It is our constant endeavour to set the built environment free from the prevalent crustacean architecture and the theoretical definition of sustainability, which is now only interpreted as “green.” Though we design climate responsive spaces, we also concentrate on the practical ideas of sustainability through integration of local craft, vernacular material, infusing technology, and ensuring timeless use of the built environment in terms of maintenance-free spaces. We infill sustainability through a holistic approach of uniting architecture, interior, landscape, signage and product design. By calibrating basic elements of design like light, shadow and ventilation to poetically influence spaces and their users, we deliver every design at a very fundamental level. We are unafraid of any unfamiliar experiment or situation, and deal with how to navigate a project from idea to physical manifestation through multi-disciplinary collaborations.
(NK): How did you start your journey? Have you always wanted to be an architect?
(AC): I never even thought of becoming an architect. Interestingly, coming from a family of mathematicians, I never imagined life would bring me where I am today. As a mathematician’s son, there was always an inspiration to be either an engineer or a mathematician. However, this perception changed when I accidentally encountered Charles Correa’s ‘Sen House’ in Kolkata. This particular building changed my trajectory of life, and triggered and instilled in me a passion towards architecture. I was determined that I should learn how such a building was made.
Having grown up in the urban peripheries, my understanding of architecture was very limited. Even as I completed high school, I was unaware that in engineering colleges, there even exists a subject called Architecture. The first seven years right out of college were a struggle since I was still confused about which aspect of Architecture peaked my interest. The only thing I did know however, was that I enjoy “making”—whether that was through exploration of design, materials, techniques or style.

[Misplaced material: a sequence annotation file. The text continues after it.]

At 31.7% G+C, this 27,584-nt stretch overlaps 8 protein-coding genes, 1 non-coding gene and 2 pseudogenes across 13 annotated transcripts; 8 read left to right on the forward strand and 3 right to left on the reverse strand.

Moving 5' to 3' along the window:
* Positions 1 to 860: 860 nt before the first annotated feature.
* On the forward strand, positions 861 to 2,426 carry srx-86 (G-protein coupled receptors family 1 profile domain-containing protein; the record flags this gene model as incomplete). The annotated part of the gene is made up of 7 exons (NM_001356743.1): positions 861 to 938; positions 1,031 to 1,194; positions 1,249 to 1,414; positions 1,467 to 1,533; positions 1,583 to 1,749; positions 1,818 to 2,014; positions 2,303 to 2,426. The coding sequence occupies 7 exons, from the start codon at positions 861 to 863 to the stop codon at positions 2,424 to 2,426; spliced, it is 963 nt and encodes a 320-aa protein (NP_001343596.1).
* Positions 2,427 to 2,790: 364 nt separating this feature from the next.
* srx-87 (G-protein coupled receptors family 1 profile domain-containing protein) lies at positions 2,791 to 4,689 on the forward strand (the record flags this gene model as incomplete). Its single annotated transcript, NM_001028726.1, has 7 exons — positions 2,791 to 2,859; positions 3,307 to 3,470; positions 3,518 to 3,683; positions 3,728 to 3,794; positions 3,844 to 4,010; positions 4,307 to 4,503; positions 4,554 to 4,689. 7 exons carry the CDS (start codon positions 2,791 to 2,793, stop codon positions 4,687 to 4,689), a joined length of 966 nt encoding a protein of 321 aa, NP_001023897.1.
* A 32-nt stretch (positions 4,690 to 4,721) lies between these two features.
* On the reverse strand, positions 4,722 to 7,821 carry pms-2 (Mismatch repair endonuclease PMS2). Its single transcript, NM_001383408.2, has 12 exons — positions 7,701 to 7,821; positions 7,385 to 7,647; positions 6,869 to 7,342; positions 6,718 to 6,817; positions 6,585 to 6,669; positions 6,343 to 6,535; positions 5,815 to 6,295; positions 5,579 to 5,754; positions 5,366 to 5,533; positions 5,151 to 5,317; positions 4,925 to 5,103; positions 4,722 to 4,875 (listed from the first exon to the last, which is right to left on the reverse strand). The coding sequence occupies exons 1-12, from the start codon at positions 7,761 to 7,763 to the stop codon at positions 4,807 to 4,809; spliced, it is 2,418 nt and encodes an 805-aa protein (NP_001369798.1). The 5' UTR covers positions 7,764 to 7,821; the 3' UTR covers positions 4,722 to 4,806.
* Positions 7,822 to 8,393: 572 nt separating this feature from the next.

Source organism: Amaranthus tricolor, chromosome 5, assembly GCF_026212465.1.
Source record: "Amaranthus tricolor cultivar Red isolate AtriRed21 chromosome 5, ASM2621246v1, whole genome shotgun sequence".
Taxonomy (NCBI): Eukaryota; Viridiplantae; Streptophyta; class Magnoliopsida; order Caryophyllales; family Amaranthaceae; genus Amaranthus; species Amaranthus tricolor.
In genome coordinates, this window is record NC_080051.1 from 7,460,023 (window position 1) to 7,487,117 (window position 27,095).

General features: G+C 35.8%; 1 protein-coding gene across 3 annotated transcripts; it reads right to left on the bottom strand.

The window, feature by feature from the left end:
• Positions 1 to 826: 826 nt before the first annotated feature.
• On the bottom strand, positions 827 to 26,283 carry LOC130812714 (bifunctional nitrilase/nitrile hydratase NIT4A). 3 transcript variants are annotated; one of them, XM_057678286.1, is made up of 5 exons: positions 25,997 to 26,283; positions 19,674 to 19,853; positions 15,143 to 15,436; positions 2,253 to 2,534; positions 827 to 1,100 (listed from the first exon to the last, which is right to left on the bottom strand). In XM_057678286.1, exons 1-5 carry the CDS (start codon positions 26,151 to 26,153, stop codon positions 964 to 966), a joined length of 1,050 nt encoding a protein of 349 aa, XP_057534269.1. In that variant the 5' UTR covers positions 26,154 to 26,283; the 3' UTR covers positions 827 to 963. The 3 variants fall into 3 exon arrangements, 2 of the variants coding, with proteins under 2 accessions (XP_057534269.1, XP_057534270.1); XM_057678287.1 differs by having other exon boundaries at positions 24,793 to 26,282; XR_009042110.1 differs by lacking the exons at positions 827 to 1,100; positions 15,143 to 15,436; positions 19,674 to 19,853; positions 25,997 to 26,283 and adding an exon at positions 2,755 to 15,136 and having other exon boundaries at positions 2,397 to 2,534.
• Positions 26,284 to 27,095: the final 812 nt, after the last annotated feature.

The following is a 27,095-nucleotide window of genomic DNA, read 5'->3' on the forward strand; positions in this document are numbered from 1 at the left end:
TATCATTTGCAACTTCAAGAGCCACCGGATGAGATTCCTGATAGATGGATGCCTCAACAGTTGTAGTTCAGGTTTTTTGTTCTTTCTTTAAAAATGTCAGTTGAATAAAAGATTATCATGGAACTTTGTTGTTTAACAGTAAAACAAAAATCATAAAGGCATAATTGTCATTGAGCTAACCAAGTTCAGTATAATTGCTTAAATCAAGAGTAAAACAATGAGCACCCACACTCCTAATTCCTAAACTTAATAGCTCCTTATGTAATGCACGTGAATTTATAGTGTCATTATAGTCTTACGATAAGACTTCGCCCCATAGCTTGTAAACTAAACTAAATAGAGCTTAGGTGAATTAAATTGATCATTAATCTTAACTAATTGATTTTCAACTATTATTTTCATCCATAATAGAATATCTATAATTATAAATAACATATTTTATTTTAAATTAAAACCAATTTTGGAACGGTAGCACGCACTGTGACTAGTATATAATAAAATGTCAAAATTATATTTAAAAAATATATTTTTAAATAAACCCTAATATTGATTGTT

In 2006, the studio bagged its first project: IMI Kolkata, a 230,000 sq ft project. Taking off from there, I slowly discovered that even small buildings or temporary structures can challenge the role of an architect in society. This has definitely been a
roller coaster experience in my life and continues to be so. However, the ability to face and overcome the challenges head on is the driving force behind my work.
PERSPECTIVE AND PRINCIPLES
(NK): Your practice is research-oriented and experimental in approach. Do you think it was difficult to sustain this long with a perspective like yours?
(AC): Of course, and I say this for any research-based practice in the Global South, that lacking any sort of leverage from the government and private institutions in terms of resources, makes it hard to keep a practice running successfully. However, being mainstream practitioners too, we undertake large-scale commercial real estate projects in the luxury residential, hospitality, education and urban design typologies, which fund our research in experimentation of design, construction techniques, materials, furniture, etc in the rural peripheries. This sort of cross-subsidy is a device we engage to deepen our investigations.
Design processes arise out of collective needs and experiences. These experiences inform our choices to propose shared spaces and meeting points, which end up creating a different collective psychology. These collective actions shift into lasting improvements of urban space.
Cities like ours are built through small projects, but these are executed with a strategic vision of dynamic human traction. One ephemeral piece transforms into 4-5 other permanent spaces and layers are built, just like how a bamboo pavilion for a festival garners a “ripple effect” to give way to 10 other creative as well as functional interventions. This aligns with Alejandro Echeverri’s statement that “adopting a multiplicity of connected actions, more akin to acupuncture, is much more effective for architecture and urbanism operating in emerging territories.” It tells the story of the people working with us—being deeply involved in the process, through extraordinary sacrifices, the chance to meet future mentors from unusual walks of life, giving manifold guidance to the studio, and the opportunity to continue our exploration through their unflinching support.
Despite deploring the lack of support from the system as a whole, ADS perseveres; our initiatives spark momentum, working shoulder to shoulder with local craftspeople, clients and artists. By building alliances with others on the ground, challenging standard definitions of private and public commissions and creating bridges between mainstream and activist practices, ADS demonstrates architecture’s long-term responsibility to socio-cultural development.